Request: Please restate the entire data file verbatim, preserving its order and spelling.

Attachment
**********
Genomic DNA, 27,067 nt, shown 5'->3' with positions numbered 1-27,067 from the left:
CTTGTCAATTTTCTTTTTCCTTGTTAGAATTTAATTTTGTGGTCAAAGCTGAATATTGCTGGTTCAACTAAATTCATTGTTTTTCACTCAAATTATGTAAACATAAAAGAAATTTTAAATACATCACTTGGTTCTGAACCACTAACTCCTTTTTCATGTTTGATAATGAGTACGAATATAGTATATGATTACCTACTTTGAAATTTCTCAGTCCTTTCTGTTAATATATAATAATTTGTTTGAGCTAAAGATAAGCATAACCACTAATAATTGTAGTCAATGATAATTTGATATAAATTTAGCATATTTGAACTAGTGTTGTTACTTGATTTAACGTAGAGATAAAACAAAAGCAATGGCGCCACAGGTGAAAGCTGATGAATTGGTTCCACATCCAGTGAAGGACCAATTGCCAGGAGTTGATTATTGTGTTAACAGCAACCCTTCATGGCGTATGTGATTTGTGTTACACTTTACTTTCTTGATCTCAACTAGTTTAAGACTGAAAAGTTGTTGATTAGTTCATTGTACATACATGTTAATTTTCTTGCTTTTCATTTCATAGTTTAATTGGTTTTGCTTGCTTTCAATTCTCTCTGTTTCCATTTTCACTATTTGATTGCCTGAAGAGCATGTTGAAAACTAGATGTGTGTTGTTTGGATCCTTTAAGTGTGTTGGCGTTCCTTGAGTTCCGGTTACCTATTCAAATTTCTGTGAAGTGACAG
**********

Genomic DNA, 27,067 nt, shown 5'->3' with positions numbered 1-27,067 from the left:
CTTGTCAATTTTCTTTTTCCTTGTTAGAATTTAATTTTGTGGTCAAAGCTGAATATTGCTGGTTCAACTAAATTCATTGTTTTTCACTCAAATTATGTAAACATAAAAGAAATTTTAAATACATCACTTGGTTCTGAACCACTAACTCCTTTTTCATGTTTGATAATGAGTACGAATATAGTATATGATTACCTACTTTGAAATTTCTCAGTCCTTTCTGTTAATATATAATAATTTGTTTGAGCTAAAGATAAGCATAACCACTAATAATTGTAGTCAATGATAATTTGATATAAATTTAGCATATTTGAACTAGTGTTGTTACTTGATTTAACGTAGAGATAAAACAAAAGCAATGGCGCCACAGGTGAAAGCTGATGAATTGGTTCCACATCCAGTGAAGGACCAATTGCCAGGAGTTGATTATTGTGTTAACAGCAACCCTTCATGGCGTATGTGATTTGTGTTACACTTTACTTTCTTGATCTCAACTAGTTTAAGACTGAAAAGTTGTTGATTAGTTCATTGTACATACATGTTAATTTTCTTGCTTTTCATTTCATAGTTTAATTGGTTTTGCTTGCTTTCAATTCTCTCTGTTTCCATTTTCACTATTTGATTGCCTGAAGAGCATGTTGAAAACTAGATGTGTGTTGTTTGGATCCTTTAAGTGTGTTGGCGTTCCTTGAGTTCCGGTTACCTATTCAAATTTCTGTGAAGTGACAG